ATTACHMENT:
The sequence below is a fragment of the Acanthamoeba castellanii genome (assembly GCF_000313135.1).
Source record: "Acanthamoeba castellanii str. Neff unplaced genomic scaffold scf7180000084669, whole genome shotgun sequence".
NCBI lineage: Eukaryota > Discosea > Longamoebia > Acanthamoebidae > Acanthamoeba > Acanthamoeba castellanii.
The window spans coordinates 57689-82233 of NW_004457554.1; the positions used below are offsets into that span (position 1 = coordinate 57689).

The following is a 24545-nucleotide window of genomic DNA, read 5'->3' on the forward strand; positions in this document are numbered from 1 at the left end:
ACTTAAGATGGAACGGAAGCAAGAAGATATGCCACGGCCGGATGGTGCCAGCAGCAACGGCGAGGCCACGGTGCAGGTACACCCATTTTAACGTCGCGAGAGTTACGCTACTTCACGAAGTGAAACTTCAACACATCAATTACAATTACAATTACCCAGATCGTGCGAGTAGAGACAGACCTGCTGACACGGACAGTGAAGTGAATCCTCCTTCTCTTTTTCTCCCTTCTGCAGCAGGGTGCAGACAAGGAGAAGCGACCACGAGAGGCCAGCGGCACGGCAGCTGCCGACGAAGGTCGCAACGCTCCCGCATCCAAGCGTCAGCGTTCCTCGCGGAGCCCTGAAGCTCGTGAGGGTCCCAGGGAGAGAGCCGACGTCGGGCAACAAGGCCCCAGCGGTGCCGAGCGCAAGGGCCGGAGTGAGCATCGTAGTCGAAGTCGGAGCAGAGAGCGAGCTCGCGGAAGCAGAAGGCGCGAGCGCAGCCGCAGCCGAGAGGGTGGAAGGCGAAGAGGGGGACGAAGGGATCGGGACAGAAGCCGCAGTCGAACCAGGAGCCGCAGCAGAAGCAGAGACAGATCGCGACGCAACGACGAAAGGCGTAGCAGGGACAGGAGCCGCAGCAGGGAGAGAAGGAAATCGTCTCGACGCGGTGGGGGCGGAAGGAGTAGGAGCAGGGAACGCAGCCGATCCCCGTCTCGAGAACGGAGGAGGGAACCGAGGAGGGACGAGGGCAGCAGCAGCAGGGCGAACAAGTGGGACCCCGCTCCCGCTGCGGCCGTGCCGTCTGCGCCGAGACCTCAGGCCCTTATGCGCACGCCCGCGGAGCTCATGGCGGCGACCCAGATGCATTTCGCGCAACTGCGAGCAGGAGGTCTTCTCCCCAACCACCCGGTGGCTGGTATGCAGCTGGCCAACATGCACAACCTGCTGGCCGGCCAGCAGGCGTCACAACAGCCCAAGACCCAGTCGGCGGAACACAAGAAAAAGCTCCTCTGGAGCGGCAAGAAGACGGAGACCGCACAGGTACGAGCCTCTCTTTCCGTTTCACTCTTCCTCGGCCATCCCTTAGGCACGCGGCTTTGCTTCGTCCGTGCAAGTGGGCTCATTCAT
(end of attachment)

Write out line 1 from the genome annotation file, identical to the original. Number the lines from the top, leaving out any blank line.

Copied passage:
The sequence below is a fragment of the Acanthamoeba castellanii genome (assembly GCF_000313135.1).